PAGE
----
It was the middle of a hard year for our family; I became a regular at the pediatrician’s office, bringing the kids in  every six to eight weeks because of an allergic reaction or hand-foot-mouth or the chicken pox (which my daughter caught before she was old enough to be vaccinated). We were on Week 2 of hand-foot-mouth, which was slowly taking down each member of the family every so many days, when I checked the mail and found that month’s issue of the parenting magazine I was subscribed to. The cover story was about “Ways to have the best summer ever!” I pointed it out to my husband and laughed bitterly, “I can sum this up in one line: Don’t get hand-foot-mouth if you want to enjoy your summer.”

I was already a pretty self-conscious mom, so that year wrecked any confidence that I had left as a mother. I berated myself for not keeping my kids healthy, and I didn’t have the time or energy to teach the kids their alphabets and numbers or do fun science experiments. A clean house basically meant the dishes were washed and the laundry clean (not even folded and put away … just clean!). At that time, it was difficult to convince myself that I was a good mother.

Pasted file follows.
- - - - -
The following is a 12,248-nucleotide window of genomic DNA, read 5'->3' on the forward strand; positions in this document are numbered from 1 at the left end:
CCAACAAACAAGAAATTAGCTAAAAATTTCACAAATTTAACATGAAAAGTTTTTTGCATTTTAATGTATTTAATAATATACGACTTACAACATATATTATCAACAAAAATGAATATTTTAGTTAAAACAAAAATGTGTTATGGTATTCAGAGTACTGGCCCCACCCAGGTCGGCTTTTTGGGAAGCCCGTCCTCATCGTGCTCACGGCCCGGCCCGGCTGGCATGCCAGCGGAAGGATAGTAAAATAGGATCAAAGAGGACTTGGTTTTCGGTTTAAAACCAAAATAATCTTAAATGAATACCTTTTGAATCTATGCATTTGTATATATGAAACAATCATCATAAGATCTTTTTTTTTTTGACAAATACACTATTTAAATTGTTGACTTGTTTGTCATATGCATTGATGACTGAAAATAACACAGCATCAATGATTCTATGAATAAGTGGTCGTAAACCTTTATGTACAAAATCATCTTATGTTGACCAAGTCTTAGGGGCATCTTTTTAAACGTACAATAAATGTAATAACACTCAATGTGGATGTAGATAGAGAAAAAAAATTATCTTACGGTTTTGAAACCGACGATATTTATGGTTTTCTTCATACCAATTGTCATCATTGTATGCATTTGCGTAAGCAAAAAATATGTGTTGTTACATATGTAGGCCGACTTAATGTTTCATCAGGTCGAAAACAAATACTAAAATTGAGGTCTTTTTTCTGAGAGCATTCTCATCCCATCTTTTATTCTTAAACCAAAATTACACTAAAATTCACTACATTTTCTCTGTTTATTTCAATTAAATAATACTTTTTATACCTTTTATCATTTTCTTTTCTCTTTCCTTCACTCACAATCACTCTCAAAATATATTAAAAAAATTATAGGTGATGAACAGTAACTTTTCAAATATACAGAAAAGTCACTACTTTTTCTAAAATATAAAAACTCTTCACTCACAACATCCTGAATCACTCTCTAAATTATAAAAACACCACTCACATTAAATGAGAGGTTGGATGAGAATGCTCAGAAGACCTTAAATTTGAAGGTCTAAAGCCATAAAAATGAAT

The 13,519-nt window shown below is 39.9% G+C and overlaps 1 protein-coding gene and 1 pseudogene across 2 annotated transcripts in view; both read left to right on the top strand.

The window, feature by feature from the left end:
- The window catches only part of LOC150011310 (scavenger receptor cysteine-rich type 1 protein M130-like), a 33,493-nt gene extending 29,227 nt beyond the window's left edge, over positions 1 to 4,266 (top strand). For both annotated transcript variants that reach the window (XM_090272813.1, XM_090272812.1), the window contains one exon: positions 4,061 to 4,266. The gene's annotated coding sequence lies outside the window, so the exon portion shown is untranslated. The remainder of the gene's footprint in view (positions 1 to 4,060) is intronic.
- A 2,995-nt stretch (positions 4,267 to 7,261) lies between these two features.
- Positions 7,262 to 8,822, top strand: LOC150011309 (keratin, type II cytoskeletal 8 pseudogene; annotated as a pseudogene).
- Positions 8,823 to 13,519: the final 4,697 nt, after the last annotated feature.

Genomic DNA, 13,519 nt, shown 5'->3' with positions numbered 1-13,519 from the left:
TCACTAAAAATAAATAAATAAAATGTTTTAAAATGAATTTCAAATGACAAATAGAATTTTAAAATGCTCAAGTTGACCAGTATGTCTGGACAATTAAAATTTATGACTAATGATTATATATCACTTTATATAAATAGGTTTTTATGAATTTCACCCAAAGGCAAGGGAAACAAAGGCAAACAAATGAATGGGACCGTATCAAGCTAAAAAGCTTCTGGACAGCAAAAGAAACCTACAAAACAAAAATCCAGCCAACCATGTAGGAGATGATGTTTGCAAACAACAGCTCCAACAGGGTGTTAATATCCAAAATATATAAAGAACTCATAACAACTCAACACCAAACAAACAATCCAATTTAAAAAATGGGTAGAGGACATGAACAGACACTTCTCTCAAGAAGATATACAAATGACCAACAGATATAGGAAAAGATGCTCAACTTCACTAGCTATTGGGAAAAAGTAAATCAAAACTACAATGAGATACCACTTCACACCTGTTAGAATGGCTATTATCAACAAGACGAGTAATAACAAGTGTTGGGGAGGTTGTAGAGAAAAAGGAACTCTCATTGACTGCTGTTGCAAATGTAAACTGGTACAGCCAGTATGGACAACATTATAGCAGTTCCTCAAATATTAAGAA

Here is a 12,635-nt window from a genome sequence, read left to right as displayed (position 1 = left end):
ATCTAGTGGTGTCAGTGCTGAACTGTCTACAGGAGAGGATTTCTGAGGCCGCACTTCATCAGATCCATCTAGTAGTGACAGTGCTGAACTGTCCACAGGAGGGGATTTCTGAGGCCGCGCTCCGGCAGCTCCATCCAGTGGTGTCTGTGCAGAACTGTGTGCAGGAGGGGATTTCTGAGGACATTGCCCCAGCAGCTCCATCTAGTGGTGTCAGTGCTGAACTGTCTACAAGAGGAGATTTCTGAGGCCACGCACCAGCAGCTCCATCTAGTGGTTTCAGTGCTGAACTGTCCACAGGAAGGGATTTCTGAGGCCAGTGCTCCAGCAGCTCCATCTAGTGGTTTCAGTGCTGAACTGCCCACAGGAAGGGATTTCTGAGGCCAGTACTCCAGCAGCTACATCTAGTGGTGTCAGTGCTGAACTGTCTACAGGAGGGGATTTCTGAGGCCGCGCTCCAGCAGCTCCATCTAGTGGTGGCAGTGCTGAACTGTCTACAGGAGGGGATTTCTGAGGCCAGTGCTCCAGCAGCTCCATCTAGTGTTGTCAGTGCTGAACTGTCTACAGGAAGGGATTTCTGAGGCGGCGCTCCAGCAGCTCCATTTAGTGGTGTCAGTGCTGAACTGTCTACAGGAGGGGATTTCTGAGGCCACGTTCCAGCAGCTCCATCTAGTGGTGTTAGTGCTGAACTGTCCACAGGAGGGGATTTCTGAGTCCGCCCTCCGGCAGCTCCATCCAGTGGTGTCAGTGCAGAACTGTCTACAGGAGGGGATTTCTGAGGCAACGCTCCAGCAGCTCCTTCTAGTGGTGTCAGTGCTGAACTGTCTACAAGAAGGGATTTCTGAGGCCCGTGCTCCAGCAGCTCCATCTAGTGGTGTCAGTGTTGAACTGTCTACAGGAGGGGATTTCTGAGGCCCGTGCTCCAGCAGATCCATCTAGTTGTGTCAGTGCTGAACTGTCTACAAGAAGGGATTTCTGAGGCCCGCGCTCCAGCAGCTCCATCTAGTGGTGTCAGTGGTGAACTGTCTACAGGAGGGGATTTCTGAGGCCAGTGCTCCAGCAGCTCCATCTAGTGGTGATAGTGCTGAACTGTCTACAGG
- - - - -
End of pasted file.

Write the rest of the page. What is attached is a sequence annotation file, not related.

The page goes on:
But I walked away from that year with an important lesson: For a mom like me, who struggles with comparison and perfection and is quick to believe the lie that I need to do more to be a better mom, I have to be careful with what information I’m feeding myself, whether it’s through social media, Pinterest, or the latest parenting best-seller grounded in revolutionary scientific research.

There are no rules in parenting, and for a mama like me who desperately wants to know what to do to ensure that her kids are happy-healthy-kind-smart-brave, it is particularly frustrating that there is no Parenting 101 class or “Guide to Raising Perfect Children” book.